What else can I say about Jade Legacy? There is just so much to praise, I could go on and on. Loved characters with real human dilemmas, fears, weaknesses and, many of them, willingness to do terrible things. Nobody here here is exactly a hero. It would be easy to see many of them as a pack of cutthroats, even others in Kekon point that out. This world can be - generally is - patriarchal, hierarchical and kind of corrupt. At the same time, the struggles we see here have their own moral context and more, a deeply human appeal - Hilo and Wen seeking to repair their marriage, Shae trying to reconcile her role in the clan with a love that may do the family harm, Niko's need for his own identity, Ru's need to find a new way to be a member of his family.

None of it is easily achieved. There are so many frictions between these characters, and others, often accentuated for the reader because Fonda Lee's writing makes it impossible to dismiss anyone's perspective or to hope for a simple, single correct answer. And all this is being worked out as No Peak struggles for its existence against the larger, even more ruthless Mountain clan so that actions are constrained, resources limited and options often poor.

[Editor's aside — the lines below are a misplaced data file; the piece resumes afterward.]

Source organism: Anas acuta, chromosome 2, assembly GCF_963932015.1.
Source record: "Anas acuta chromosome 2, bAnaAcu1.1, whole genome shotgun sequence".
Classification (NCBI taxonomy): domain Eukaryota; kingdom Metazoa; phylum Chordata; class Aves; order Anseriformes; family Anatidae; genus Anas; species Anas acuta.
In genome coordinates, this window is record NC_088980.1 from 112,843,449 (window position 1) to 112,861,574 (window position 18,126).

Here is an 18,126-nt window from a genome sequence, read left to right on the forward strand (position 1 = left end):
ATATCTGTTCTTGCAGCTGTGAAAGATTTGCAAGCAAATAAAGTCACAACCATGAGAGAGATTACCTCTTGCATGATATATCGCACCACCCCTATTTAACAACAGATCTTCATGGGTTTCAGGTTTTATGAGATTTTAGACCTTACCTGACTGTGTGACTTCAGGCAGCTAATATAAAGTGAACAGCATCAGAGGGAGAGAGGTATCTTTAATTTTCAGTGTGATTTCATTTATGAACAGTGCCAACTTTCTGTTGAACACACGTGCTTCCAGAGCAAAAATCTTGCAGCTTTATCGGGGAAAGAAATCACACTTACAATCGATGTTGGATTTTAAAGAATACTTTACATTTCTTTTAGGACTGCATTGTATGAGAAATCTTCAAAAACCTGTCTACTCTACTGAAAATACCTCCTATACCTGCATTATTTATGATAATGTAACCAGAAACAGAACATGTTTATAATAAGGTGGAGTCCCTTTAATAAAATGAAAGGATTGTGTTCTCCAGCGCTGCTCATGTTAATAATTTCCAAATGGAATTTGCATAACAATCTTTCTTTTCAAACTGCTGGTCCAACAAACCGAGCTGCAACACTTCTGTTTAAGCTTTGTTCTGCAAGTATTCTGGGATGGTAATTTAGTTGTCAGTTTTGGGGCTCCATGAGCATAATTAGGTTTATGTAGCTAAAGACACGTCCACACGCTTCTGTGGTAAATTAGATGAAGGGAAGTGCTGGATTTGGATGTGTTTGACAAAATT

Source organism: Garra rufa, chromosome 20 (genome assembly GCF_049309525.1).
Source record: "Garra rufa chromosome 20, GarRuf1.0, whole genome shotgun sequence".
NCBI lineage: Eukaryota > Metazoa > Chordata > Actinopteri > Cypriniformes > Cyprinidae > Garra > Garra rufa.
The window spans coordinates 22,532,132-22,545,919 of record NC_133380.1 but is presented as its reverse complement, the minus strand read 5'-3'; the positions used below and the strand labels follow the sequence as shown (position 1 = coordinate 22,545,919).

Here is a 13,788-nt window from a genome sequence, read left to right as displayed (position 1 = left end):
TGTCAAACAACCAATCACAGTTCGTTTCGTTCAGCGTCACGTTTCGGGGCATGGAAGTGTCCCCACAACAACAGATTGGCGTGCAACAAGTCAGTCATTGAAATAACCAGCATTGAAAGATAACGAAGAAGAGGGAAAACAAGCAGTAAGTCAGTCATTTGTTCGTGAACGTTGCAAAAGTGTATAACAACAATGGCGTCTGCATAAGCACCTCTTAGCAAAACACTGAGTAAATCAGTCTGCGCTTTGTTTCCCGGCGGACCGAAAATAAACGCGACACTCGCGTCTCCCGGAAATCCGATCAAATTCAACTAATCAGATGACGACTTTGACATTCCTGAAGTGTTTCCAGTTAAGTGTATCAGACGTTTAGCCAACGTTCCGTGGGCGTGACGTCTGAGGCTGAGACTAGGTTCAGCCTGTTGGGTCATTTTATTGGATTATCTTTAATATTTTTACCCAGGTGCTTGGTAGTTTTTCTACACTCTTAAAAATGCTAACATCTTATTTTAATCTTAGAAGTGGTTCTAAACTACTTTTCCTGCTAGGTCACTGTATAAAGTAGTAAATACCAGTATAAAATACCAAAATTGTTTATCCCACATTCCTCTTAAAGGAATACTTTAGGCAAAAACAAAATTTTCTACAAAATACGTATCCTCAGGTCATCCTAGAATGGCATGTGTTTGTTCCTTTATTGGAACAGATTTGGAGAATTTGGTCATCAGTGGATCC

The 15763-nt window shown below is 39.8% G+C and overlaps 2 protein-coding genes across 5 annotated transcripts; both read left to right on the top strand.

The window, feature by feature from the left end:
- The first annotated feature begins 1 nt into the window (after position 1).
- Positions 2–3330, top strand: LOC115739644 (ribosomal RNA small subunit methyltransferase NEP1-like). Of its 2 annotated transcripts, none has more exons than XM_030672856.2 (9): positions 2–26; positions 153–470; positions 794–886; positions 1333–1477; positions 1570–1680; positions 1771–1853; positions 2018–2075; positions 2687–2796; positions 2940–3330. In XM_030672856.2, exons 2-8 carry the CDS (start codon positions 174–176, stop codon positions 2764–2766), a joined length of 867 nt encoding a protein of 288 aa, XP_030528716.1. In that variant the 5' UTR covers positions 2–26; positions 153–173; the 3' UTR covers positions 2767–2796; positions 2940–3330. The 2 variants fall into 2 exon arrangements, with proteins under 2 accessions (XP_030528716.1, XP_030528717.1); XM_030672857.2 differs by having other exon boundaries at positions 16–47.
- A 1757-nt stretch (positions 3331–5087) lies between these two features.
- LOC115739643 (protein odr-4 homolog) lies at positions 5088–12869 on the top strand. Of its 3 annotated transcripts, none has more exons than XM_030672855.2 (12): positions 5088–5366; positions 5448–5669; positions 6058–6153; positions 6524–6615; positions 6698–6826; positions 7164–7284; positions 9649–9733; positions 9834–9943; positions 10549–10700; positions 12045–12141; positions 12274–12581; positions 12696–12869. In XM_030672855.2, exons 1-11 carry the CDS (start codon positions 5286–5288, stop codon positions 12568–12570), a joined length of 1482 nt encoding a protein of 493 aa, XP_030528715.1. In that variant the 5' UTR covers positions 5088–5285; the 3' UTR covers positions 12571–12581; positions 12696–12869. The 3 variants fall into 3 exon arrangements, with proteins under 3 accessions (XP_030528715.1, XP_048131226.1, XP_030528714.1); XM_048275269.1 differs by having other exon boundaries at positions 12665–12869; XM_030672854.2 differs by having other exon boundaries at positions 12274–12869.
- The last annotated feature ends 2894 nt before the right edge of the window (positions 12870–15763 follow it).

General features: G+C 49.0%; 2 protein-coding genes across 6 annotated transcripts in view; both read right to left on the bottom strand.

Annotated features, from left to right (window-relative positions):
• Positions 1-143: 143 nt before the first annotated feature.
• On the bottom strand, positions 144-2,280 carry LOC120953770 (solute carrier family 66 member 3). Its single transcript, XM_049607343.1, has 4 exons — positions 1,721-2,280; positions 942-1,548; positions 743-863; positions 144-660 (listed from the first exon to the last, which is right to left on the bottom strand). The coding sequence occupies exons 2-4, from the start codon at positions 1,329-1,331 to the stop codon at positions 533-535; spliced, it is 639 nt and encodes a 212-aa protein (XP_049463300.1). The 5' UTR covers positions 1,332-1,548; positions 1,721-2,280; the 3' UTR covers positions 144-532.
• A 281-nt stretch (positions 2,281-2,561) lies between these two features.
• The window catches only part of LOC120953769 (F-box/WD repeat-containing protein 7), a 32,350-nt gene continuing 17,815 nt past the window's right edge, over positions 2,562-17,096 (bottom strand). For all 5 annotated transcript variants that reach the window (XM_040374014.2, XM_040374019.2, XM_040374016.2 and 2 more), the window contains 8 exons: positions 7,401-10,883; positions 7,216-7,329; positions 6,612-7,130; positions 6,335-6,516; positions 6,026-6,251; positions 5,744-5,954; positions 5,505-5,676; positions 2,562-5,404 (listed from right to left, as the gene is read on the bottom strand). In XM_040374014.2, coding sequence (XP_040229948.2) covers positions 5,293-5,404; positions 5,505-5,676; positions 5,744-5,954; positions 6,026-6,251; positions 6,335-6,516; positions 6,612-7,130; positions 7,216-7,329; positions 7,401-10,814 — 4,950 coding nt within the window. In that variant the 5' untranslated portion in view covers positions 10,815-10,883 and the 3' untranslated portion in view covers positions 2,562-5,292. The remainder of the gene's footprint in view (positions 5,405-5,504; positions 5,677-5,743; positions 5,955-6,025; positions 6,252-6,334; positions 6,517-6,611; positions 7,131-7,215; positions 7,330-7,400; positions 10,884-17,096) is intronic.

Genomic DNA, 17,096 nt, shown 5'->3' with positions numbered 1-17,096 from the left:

In all, this is a glorious read, a zinging, exciting, absorbing book stuffed with drama and sadness, love, fear and tragedy. It wrung my heart again and again, but also had me punching the air, laughing and crying for joy. Whether it is the end for the Kauls and their enemies, or a pause, it is a terrific end, or pause, cementing this series as a magnificent achievement in 21st century fantasy.

For more information about Jade Legacy, see the publisher's website here.